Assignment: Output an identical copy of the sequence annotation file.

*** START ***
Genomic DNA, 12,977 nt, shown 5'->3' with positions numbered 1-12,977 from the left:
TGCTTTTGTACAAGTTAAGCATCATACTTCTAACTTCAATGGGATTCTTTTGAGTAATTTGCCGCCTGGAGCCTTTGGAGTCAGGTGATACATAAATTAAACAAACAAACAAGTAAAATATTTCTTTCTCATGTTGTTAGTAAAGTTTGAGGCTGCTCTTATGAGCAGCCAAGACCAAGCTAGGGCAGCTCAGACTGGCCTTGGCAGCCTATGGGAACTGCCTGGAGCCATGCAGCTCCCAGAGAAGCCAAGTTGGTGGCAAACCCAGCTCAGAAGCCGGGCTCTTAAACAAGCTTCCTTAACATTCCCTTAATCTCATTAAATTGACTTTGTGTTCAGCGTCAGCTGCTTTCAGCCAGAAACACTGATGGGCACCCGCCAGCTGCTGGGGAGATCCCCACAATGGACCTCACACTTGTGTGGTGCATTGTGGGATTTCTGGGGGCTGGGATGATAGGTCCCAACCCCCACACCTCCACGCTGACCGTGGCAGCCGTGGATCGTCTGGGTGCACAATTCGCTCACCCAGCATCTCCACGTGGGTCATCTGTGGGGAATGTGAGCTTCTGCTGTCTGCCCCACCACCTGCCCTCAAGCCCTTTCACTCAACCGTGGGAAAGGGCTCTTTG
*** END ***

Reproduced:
Genomic DNA, 12,977 nt, shown 5'->3' with positions numbered 1-12,977 from the left:
TGCTTTTGTACAAGTTAAGCATCATACTTCTAACTTCAATGGGATTCTTTTGAGTAATTTGCCGCCTGGAGCCTTTGGAGTCAGGTGATACATAAATTAAACAAACAAACAAGTAAAATATTTCTTTCTCATGTTGTTAGTAAAGTTTGAGGCTGCTCTTATGAGCAGCCAAGACCAAGCTAGGGCAGCTCAGACTGGCCTTGGCAGCCTATGGGAACTGCCTGGAGCCATGCAGCTCCCAGAGAAGCCAAGTTGGTGGCAAACCCAGCTCAGAAGCCGGGCTCTTAAACAAGCTTCCTTAACATTCCCTTAATCTCATTAAATTGACTTTGTGTTCAGCGTCAGCTGCTTTCAGCCAGAAACACTGATGGGCACCCGCCAGCTGCTGGGGAGATCCCCACAATGGACCTCACACTTGTGTGGTGCATTGTGGGATTTCTGGGGGCTGGGATGATAGGTCCCAACCCCCACACCTCCACGCTGACCGTGGCAGCCGTGGATCGTCTGGGTGCACAATTCGCTCACCCAGCATCTCCACGTGGGTCATCTGTGGGGAATGTGAGCTTCTGCTGTCTGCCCCACCACCTGCCCTCAAGCCCTTTCACTCAACCGTGGGAAAGGGCTCTTTG